02 June 2011

Moray madness at Tanah Merah

Today I saw FOUR fearsome moray eels on the stretch of Tanah Merah that was hit by an oil spill one year ago!
The Brown spotted moray eel (Gymnothorax reevesii) has sharp backward pointing teeth and tubular nostrils!

Here's a photo of the fish squirming rapidly away to investigate crevices.
Here's the other three moray eels I saw. They were all large, very lively and busy hunting! These fishes used to be quite common on Tanah Merah before the spill. And one of the distressed fishes I saw the day after the oil spill hit this shore was a moray eel. So it's nice to see so many of them today, one year later!
It was very fishy on the shores! On a night trip, I usually focus on fishes which are generally more difficult to shoot during the daytime. I saw this pajama-striped fish again, and this time took a better photo. I still have no idea what it is.
Mystery fish no. 1
A bright pink fish with big eyes. Another mystery to me.
Mystery fish no. 2
I saw this large grouper with a mosaic-like pattern. It was about 20cm long.
Mystery grouper no. 3
I also saw a tiny grouper with a mosaic-like pattern. I also saw many small Chocolate hind (Cephalopholis boenak), also a grouper.
Mystery grouper no. 4
I saw one of these Shortnose halfbeaks (Hyporamphus quoyi).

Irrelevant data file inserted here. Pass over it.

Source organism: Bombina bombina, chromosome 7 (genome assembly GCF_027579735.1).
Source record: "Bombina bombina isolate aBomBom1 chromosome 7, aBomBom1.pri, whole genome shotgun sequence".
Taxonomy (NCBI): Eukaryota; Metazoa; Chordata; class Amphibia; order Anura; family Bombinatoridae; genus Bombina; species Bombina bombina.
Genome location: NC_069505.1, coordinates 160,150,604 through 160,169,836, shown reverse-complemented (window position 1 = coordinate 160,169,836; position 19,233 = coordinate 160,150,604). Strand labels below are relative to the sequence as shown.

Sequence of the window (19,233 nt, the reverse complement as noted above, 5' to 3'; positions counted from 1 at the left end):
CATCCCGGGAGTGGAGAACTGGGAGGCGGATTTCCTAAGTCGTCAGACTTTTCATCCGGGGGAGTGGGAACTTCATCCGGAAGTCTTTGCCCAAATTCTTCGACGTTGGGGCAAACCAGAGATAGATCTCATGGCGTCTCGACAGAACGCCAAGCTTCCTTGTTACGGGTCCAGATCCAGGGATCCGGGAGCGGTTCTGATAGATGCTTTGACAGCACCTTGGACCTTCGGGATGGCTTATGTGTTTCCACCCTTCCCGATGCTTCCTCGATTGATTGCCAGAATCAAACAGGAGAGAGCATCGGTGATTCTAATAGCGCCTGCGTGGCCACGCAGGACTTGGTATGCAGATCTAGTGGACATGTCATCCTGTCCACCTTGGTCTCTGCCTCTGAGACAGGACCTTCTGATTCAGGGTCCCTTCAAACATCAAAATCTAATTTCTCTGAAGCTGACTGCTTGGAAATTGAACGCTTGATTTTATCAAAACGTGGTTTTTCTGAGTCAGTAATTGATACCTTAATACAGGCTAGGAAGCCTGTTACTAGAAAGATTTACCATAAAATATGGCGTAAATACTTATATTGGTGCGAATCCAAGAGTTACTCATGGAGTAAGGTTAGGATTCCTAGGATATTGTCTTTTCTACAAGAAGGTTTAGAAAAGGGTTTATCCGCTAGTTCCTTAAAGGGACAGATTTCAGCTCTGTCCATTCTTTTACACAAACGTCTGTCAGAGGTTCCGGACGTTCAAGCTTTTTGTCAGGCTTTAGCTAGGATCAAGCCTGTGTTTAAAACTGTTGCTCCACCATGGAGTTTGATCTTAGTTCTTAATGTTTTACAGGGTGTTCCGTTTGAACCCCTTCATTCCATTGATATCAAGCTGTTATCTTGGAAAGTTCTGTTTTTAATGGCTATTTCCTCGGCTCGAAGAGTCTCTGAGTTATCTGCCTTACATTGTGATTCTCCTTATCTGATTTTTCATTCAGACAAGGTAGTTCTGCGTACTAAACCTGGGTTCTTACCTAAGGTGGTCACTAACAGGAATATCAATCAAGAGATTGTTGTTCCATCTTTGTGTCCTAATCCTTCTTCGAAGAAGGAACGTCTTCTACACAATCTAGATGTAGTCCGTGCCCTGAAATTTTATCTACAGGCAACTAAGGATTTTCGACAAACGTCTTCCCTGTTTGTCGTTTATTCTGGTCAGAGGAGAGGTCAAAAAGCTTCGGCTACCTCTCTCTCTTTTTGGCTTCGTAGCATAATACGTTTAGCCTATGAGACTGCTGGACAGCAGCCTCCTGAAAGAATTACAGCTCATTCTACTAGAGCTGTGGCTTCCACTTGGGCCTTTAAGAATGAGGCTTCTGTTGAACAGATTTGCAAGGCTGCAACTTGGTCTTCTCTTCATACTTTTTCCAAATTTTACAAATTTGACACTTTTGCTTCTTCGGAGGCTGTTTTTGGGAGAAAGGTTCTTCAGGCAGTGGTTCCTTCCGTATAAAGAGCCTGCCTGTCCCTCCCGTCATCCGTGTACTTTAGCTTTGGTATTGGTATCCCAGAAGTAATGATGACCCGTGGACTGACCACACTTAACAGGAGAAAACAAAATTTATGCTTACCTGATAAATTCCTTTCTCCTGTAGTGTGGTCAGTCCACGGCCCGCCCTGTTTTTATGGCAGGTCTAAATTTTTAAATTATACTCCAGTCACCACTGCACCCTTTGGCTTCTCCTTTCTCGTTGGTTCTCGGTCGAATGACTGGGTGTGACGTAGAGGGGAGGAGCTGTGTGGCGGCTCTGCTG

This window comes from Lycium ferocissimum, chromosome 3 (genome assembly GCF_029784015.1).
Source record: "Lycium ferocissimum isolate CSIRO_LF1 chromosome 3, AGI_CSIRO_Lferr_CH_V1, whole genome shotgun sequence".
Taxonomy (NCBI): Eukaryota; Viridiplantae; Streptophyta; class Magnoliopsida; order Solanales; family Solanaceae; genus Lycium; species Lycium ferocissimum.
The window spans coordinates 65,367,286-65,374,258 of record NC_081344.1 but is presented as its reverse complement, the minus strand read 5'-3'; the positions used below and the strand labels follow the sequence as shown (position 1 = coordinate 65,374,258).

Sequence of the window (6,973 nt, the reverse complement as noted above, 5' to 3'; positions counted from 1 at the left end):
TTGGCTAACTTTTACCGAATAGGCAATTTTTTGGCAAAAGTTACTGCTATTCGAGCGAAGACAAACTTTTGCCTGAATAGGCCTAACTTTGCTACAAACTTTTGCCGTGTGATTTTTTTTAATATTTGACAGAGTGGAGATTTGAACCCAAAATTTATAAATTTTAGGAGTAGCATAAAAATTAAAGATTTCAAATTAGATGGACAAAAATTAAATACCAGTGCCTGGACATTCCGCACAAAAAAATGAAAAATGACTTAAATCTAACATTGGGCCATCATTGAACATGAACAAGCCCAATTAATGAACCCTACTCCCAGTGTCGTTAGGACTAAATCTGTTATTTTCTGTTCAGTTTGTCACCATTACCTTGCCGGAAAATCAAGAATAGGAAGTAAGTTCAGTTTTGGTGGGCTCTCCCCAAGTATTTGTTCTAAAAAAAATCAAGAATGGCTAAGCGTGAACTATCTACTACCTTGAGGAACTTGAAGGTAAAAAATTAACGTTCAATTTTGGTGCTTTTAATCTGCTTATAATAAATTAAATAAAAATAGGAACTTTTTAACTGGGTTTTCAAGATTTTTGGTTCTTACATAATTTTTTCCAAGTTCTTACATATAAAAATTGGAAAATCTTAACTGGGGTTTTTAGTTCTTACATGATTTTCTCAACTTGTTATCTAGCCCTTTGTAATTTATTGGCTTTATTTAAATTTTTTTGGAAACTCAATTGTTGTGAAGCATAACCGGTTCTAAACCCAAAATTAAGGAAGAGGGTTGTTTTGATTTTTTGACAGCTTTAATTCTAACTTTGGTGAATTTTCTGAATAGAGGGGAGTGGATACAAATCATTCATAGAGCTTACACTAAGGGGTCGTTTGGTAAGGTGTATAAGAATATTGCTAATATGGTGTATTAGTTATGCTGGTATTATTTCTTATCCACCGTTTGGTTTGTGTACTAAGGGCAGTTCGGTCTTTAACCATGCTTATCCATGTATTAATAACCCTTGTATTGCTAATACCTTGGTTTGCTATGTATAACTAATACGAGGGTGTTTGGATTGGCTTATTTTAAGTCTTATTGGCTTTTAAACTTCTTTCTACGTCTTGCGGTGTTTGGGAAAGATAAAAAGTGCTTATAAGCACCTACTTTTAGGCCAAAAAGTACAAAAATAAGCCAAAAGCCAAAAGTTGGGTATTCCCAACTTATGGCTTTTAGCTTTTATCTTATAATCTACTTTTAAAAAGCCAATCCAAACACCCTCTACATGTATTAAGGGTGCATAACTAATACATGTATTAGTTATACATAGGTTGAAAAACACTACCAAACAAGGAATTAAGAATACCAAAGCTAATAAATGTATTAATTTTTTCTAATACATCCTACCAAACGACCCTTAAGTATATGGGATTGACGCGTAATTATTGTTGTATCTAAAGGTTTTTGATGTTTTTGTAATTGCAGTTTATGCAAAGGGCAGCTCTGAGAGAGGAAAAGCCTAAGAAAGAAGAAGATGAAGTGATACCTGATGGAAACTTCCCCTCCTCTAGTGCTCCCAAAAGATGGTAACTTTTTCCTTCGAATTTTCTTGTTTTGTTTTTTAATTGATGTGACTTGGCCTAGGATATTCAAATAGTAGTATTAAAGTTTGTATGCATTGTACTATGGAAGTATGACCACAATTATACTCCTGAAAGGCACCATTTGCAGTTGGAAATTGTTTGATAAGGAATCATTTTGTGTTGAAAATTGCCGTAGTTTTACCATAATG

Today I saw many colourful fishes including lots of tiny to small Bengal sergeants (Abudefduf bengalensis),  several small Scissortail sergeants (Abudefduf sexfasciatus), many cardinalfishes (Family Apogonidae), damselfishes (Family Pomacentridae) large and small, and a medium-sized one Copperband butterflyfish (Chelmon rostratus). There were also many Seagrass filefishes (Acreichthys tomentosus).
Some of the fishes I saw today were rather well camouflaged. I saw many Painted scorpionfishes (Parascorpaena picta), some False scorpionfishes (Centrogenys vaigiensis), one Fringe-eyed flathead, a few Spangled emperors (Lethrinus nebulousus), one small Pink-eared emperor (Lethrinus lutjan), a few Freckled goatfishes (Upeneus tragula), many small to medium sized Common mojara (Gerres oyena), many tiny to small White-spotted rabbitfishes (Siganus canaliculatus), and some small Streaked rabbitfishes (Siganus javus). There were also lots of gobies (Family Gobiidae).
When I first stepped into the water, I was greeted by squids (Family Loliginidae)! They were attracted to my torchlight!
This squid has inked a shape that resembles it, before zooming away.
There were also several large squids in the water. They also approached me in deeper water. They can rapidly change colours, from almost transparent ...
To a dark shade. I saw these squids last month too.
As I did last month, I also came across a dead squid. This one seems to have been 'captured' by two different animals living in two different burrows.
Another surprising encounter today were several small Circular mushroom corals (Family Fungidae)! Some were still stuck to a hard surface, while a few were already lying loose on the sand. Wow!
Here's the other mushroom corals I saw. Some were really tiny, others were small (about 10cm across).
There were also these two corals which might be Bracket mushroom corals.
I also saw a few tiny to small colonies of Flowery disk coral (Turbinaria sp.), what looks like a small Encrusting disk coral (Turbinaria sp.), and one small Anemone corals (Goniopora sp.).
There are many large colonies of hard corals on a part of this shore.